Senate Republicans voted Thursday with Democrats to temporarily extend the debt limit for just two months Thursday, a deal Senate Minority Leader Mitch McConnell struck with Majority Leader Chuck Schumer.
After months of refusing to help increase the debt ceiling, McConnell (R-Ky.) offered a short-term solution this week to increase the debt limit enough for the government to continue paying its bills into December. Eleven Republicans voted with Democrats to allow the deal to pass the Senate.
The vote was uncertain until the very last minute, as many Senate Republicans railed against their own leader for negotiating with Democrats and breaking the party line: that Democrats would have to increase the debt limit on their own.
Even former President Donald Trump chimed in, urging Republicans to block the vote.
“Looks like Mitch McConnell is folding to the Democrats, again,” Trump said in a statement through the Save America PAC before the vote. “He’s got all of the cards with the debt ceiling, it’s time to play the hand. Don’t let them destroy our Country!”
But in the end the Senate averted an unprecedented debt default, which Treasury Secretary Janet Yellen warned could create another financial crisis.
“I’m glad their brinksmanship did not work,” Schumer said on the Senate floor after the vote, thanking Democrats for standing united against Republicans’ obstruction. “What is needed now is a long-term solution so we don’t go through this drama every few months.”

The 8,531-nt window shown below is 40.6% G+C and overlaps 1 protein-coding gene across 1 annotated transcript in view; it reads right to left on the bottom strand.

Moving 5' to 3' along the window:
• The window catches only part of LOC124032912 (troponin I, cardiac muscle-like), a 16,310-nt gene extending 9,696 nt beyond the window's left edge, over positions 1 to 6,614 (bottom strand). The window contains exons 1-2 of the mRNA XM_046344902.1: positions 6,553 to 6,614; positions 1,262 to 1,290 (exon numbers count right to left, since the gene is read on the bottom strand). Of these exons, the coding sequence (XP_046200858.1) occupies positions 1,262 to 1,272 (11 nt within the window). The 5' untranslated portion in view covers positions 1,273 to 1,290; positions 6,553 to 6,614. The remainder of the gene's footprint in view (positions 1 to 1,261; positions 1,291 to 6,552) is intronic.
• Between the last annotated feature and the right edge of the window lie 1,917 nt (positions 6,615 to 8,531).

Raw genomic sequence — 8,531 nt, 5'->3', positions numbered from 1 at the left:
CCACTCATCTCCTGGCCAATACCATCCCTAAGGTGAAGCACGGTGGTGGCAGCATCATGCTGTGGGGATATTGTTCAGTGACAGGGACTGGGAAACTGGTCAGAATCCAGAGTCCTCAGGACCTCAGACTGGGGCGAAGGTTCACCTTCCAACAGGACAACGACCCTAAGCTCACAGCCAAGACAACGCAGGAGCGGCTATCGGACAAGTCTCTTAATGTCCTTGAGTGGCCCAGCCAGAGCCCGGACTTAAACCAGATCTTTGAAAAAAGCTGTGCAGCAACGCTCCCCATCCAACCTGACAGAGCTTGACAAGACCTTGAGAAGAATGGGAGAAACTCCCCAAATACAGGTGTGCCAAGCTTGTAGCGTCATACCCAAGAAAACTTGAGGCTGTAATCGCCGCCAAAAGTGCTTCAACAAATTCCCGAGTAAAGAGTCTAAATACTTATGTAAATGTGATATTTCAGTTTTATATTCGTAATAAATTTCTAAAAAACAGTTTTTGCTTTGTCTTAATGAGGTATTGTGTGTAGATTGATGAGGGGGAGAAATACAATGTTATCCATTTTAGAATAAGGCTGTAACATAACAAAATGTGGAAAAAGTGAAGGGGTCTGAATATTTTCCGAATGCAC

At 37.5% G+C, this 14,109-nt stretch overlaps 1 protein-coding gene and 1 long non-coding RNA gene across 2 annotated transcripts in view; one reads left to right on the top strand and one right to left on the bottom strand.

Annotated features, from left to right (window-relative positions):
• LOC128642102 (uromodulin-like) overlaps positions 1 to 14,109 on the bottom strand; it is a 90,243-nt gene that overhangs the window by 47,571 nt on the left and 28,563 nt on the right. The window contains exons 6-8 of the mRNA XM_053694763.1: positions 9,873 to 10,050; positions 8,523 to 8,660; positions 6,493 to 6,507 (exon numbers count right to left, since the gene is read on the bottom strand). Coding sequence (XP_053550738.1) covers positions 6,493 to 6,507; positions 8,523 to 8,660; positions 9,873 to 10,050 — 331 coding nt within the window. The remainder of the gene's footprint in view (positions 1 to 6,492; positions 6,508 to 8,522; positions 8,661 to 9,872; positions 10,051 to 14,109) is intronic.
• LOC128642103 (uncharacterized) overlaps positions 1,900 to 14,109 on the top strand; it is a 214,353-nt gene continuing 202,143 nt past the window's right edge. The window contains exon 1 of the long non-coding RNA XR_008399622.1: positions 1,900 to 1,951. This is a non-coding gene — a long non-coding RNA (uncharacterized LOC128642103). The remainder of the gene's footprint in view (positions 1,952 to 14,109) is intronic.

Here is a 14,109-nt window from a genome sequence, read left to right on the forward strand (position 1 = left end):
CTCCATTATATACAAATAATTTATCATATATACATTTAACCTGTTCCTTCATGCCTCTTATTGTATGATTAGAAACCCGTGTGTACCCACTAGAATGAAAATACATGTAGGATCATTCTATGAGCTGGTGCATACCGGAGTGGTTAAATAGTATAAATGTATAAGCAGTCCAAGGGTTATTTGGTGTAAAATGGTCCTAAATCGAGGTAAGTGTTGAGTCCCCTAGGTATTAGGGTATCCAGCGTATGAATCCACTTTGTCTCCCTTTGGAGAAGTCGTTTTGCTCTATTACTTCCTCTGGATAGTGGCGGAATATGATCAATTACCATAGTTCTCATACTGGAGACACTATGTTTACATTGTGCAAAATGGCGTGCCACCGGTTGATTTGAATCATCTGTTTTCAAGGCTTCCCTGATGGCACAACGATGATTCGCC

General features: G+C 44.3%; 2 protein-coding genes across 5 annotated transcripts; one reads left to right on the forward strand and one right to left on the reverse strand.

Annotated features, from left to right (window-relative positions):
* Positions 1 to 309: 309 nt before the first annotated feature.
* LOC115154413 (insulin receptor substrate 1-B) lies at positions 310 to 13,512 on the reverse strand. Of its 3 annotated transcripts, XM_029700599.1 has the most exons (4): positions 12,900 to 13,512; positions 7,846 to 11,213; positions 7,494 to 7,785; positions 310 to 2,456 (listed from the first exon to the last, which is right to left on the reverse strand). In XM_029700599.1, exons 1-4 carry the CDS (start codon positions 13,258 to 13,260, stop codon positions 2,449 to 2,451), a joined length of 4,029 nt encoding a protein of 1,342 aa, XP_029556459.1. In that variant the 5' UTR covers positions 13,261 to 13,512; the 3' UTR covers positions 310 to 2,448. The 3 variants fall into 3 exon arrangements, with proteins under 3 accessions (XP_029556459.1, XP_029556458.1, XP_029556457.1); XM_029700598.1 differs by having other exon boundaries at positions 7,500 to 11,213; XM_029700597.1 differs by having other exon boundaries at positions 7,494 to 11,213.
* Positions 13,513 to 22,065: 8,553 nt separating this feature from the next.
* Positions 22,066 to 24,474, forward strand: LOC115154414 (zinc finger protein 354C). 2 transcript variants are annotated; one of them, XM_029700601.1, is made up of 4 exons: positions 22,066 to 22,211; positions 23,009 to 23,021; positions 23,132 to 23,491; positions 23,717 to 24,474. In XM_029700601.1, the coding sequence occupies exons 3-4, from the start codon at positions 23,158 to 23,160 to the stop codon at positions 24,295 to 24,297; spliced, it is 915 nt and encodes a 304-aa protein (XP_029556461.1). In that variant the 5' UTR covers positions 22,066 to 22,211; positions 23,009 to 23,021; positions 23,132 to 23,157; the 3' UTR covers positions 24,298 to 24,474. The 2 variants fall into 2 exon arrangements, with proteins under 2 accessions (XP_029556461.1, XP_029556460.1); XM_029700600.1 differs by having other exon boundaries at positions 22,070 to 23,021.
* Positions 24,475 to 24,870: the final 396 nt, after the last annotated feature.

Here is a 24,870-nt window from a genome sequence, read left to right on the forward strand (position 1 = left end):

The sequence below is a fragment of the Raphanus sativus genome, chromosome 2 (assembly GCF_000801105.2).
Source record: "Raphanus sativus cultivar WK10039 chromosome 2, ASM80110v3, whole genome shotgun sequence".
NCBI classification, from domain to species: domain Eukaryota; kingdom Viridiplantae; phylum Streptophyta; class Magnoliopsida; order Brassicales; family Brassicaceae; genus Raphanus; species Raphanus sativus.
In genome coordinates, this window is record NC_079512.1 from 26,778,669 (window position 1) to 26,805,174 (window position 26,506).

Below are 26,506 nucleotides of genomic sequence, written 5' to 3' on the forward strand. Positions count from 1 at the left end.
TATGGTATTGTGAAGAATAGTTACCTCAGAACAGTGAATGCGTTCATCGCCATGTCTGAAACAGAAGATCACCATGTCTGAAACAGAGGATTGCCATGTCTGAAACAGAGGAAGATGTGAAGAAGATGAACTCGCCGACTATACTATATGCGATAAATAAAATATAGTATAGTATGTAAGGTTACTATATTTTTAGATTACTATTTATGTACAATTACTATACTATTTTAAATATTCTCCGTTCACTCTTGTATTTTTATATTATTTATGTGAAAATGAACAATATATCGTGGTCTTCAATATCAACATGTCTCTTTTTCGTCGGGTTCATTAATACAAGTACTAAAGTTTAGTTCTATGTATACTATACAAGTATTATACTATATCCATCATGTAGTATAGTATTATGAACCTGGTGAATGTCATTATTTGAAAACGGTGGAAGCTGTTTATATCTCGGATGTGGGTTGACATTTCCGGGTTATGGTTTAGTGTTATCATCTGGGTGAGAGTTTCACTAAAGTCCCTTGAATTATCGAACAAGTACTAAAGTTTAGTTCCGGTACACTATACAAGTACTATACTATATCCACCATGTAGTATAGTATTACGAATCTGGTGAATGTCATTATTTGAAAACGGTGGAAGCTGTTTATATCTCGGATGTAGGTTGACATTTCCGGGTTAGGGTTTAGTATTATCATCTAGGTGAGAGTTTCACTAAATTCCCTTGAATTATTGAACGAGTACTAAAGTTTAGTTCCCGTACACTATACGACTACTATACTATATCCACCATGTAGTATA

Before Thursday, Republicans were steadfast in their refusal to help Democrats increase the debt limit, claiming they didn’t want to give Democrats more room to pass spending bills. The debt limit would have to be raised regardless of Democrats’ future policies.
Republican leadership faced an angry caucus Thursday ahead of the vote.
“I believe it was a mistake to offer this deal,” Sen. Ted Cruz (R-Texas) told reporters. “Two days ago Republicans were unified, we were all on the same page, we were all standing together and making clear that Democrats had complete authority to raise the debt ceiling... Schumer was on the verge of surrender.
“And, unfortunately, the deal that was put on the table was a lifeline for Schumer, when I disagree with that decision,” Cruz said, conceding that Schumer won the game of chicken.
This extension to the debt limit is expected to last through Dec. 3, at which point the Treasury Department will have to again resort to extraordinary measures to borrow money and pay the nation’s bills until Congress raises it once more.
McConnell says Democrats have to figure out a longer-term solution on their own. Specifically, Republicans have said Democrats should push it through the reconciliation process, a budgetary maneuver that allows the Senate to pass legislation with a simple majority. That process, however, is procedurally lengthy and gives Republicans plenty of opportunities to score political points.
Democrats accepted McConnell’s short-term proposal very quickly Wednesday, declaring victory. But they made it clear that they would not push a long-term increase to the debt limit through reconciliation, setting up yet another standoff over the debt in just two months.
After all the drama around this vote, it doesn’t look like Republicans will be blinking another time.
This article originally appeared on HuffPost and has been updated.